2. Gabriola Island, August 26, 2007, male, right foot, size 12, Reebok sneaker;
3. Valdes Island, February 8, 2008, male, right foot, size 10.5, Nike sneaker;
4. Kirkland Island, Fraser River, May 22, 2008, female, right foot, size 7 New Balance sneaker;
5. Westham Island, near mouth of Fraser River, June 16, 2008, male, left foot, Nike size 10.5 sneaker;
[Hoax: Campbell River, June 18, 2008, apparent foot, size 10, Adidas sneaker.
6. Juan de Fuca Strait, August 1, 2008;
7. Richmond, November 11, 2008, female, left foot, size 7, New Balance sneaker.
Is the phenomenon of feet washing up in shoes occurring more recently than in the past? In my experience, police and medical examiners are reluctant to report human remains to the media for fear of copy cats. The hoax in the present case provides and example. Once the right feet gained notoriety, beachcombers were on the lookout for more. Then an important insight came from an unexpected source.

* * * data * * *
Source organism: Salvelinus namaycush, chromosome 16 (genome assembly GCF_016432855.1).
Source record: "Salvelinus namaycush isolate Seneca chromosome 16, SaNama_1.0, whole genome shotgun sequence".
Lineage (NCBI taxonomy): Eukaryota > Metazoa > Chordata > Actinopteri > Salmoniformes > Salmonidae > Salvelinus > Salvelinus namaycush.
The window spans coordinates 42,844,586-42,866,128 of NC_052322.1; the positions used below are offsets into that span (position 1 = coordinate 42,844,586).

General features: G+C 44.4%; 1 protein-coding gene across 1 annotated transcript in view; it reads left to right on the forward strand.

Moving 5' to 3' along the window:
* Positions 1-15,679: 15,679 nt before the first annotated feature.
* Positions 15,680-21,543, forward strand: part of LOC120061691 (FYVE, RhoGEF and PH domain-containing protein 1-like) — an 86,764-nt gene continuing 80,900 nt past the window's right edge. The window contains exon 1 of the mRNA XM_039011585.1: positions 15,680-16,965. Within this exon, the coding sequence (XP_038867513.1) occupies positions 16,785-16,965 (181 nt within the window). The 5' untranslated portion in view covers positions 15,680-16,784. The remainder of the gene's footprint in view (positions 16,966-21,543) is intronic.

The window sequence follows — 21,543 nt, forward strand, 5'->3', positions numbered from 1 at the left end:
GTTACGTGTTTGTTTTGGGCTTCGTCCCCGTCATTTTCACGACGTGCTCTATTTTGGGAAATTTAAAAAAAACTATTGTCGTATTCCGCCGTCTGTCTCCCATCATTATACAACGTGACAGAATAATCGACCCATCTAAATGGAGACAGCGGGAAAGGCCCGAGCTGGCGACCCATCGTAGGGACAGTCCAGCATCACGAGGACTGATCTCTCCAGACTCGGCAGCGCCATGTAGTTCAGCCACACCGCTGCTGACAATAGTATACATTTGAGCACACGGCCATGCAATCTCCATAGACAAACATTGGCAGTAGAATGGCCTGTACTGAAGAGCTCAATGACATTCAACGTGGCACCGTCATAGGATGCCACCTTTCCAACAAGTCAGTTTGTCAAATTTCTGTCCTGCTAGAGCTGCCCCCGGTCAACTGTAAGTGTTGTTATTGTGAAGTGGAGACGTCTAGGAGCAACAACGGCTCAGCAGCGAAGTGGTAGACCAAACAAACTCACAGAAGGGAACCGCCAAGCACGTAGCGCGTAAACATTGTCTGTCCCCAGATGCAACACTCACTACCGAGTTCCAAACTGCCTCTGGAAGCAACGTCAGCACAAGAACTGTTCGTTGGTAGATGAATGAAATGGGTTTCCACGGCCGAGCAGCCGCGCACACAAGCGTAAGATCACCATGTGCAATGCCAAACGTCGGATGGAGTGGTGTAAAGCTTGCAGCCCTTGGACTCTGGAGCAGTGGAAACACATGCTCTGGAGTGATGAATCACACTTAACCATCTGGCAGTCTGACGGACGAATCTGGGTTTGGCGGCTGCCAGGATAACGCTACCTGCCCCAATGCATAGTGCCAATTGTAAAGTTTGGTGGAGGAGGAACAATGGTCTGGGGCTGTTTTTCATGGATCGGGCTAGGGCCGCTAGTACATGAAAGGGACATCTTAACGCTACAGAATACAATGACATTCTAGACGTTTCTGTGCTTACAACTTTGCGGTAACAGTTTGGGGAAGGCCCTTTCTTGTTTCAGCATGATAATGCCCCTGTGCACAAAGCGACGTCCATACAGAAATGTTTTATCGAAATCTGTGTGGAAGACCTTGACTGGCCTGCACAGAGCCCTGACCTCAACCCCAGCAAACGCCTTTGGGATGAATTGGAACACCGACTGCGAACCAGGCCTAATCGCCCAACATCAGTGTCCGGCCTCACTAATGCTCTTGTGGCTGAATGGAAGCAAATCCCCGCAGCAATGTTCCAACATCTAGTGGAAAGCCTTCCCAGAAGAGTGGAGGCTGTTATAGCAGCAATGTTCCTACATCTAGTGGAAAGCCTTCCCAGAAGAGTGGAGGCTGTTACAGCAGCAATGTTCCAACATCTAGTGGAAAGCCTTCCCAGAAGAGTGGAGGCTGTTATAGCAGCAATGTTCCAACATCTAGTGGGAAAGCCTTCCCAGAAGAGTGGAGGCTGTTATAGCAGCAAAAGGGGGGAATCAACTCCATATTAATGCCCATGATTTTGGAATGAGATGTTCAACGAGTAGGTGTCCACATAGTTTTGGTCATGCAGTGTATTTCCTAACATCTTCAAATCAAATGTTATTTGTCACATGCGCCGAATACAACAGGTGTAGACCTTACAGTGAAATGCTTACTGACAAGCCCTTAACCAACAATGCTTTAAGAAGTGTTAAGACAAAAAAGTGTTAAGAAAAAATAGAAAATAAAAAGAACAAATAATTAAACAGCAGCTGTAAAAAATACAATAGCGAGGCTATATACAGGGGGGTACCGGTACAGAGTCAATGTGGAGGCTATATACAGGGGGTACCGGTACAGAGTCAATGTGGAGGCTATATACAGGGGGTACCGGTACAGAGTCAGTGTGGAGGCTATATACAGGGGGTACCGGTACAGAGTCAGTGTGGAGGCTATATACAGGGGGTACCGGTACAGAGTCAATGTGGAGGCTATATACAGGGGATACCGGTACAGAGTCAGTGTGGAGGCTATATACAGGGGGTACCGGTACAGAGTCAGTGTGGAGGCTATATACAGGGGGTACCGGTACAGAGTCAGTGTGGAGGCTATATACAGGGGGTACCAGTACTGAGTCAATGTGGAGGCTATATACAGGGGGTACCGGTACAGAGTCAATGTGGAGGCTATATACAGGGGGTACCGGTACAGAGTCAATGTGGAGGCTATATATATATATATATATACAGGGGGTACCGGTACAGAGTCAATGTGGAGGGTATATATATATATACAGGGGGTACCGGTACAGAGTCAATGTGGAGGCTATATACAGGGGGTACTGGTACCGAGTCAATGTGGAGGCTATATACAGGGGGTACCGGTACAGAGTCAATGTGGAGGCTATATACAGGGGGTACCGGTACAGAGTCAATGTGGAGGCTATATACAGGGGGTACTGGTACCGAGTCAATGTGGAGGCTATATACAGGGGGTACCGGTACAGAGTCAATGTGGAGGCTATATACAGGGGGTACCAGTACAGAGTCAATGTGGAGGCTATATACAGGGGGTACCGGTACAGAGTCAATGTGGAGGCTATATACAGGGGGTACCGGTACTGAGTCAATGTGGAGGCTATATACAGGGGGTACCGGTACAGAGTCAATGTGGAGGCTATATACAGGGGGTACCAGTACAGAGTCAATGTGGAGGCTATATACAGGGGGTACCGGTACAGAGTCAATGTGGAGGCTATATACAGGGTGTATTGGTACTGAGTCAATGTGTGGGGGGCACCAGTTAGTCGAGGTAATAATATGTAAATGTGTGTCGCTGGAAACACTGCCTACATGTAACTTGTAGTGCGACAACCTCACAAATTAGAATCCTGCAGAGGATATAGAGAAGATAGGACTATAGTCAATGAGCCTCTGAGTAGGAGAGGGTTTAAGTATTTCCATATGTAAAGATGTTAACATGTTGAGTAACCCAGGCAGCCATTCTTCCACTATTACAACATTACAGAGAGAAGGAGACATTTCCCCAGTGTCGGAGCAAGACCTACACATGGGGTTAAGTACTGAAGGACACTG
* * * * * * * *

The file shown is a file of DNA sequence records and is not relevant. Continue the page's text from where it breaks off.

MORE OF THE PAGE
As Eric Scigliano and me were finishing our book Flotsametrics and the Floating World (see www.flotsametrics.com), we received a note from the mystery writer Katherine Beck (a.k.a. K.K. Beck). "Just wanted to let you know that I once knew a troubled young man who fell into an icy fjord in Alaska some years ago after a long shift at a fish cannery and a case of beer, and while stealing a boat – a really tragic thing. Anyway. his feet bobbed up much later and many miles apart – one of them snagged by a fly fisherman from a riverbank. Apparently, while the sea used to swallow the dead, now because of buoyant athletic shoes, feet wearing them routinely detach themselves after a certain amount of crab activity on the bottom and float to the surface. So apparently, it isn’t that amazing that these things wash up, and the authorities in Alaska told his parents that it happens all the time."